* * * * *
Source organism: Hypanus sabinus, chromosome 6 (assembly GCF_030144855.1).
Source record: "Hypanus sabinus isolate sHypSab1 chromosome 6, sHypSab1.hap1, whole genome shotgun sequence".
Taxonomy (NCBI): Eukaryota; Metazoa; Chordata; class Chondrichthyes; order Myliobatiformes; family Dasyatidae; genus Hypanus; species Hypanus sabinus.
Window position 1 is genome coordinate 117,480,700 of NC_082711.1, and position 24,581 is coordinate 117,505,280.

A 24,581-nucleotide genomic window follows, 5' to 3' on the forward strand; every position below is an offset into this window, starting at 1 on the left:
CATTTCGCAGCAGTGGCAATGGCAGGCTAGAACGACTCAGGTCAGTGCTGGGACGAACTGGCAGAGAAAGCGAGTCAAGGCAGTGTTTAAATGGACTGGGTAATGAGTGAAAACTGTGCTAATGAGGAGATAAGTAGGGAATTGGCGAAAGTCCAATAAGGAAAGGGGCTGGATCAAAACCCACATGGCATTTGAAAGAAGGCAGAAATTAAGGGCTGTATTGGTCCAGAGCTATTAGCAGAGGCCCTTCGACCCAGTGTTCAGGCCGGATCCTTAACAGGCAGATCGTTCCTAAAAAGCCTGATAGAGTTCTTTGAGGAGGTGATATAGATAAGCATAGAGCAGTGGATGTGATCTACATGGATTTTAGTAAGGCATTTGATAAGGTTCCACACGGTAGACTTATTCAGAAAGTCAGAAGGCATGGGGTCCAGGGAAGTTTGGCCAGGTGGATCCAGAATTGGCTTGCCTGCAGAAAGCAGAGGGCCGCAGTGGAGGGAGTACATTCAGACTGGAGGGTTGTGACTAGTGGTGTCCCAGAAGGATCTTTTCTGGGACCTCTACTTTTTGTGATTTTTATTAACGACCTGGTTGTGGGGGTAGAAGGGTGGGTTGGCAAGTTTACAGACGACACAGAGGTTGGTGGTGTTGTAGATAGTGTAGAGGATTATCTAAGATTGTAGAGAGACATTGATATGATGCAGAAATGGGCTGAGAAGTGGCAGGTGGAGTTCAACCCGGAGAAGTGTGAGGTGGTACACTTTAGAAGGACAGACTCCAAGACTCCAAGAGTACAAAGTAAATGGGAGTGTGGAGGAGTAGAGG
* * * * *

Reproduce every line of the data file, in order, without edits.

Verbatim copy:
Source organism: Hypanus sabinus, chromosome 6 (assembly GCF_030144855.1).
Source record: "Hypanus sabinus isolate sHypSab1 chromosome 6, sHypSab1.hap1, whole genome shotgun sequence".
Taxonomy (NCBI): Eukaryota; Metazoa; Chordata; class Chondrichthyes; order Myliobatiformes; family Dasyatidae; genus Hypanus; species Hypanus sabinus.
Window position 1 is genome coordinate 117,480,700 of NC_082711.1, and position 24,581 is coordinate 117,505,280.

A 24,581-nucleotide genomic window follows, 5' to 3' on the forward strand; every position below is an offset into this window, starting at 1 on the left:
CATTTCGCAGCAGTGGCAATGGCAGGCTAGAACGACTCAGGTCAGTGCTGGGACGAACTGGCAGAGAAAGCGAGTCAAGGCAGTGTTTAAATGGACTGGGTAATGAGTGAAAACTGTGCTAATGAGGAGATAAGTAGGGAATTGGCGAAAGTCCAATAAGGAAAGGGGCTGGATCAAAACCCACATGGCATTTGAAAGAAGGCAGAAATTAAGGGCTGTATTGGTCCAGAGCTATTAGCAGAGGCCCTTCGACCCAGTGTTCAGGCCGGATCCTTAACAGGCAGATCGTTCCTAAAAAGCCTGATAGAGTTCTTTGAGGAGGTGATATAGATAAGCATAGAGCAGTGGATGTGATCTACATGGATTTTAGTAAGGCATTTGATAAGGTTCCACACGGTAGACTTATTCAGAAAGTCAGAAGGCATGGGGTCCAGGGAAGTTTGGCCAGGTGGATCCAGAATTGGCTTGCCTGCAGAAAGCAGAGGGCCGCAGTGGAGGGAGTACATTCAGACTGGAGGGTTGTGACTAGTGGTGTCCCAGAAGGATCTTTTCTGGGACCTCTACTTTTTGTGATTTTTATTAACGACCTGGTTGTGGGGGTAGAAGGGTGGGTTGGCAAGTTTACAGACGACACAGAGGTTGGTGGTGTTGTAGATAGTGTAGAGGATTATCTAAGATTGTAGAGAGACATTGATATGATGCAGAAATGGGCTGAGAAGTGGCAGGTGGAGTTCAACCCGGAGAAGTGTGAGGTGGTACACTTTAGAAGGACAGACTCCAAGACTCCAAGAGTACAAAGTAAATGGGAGTGTGGAGGAGTAGAGG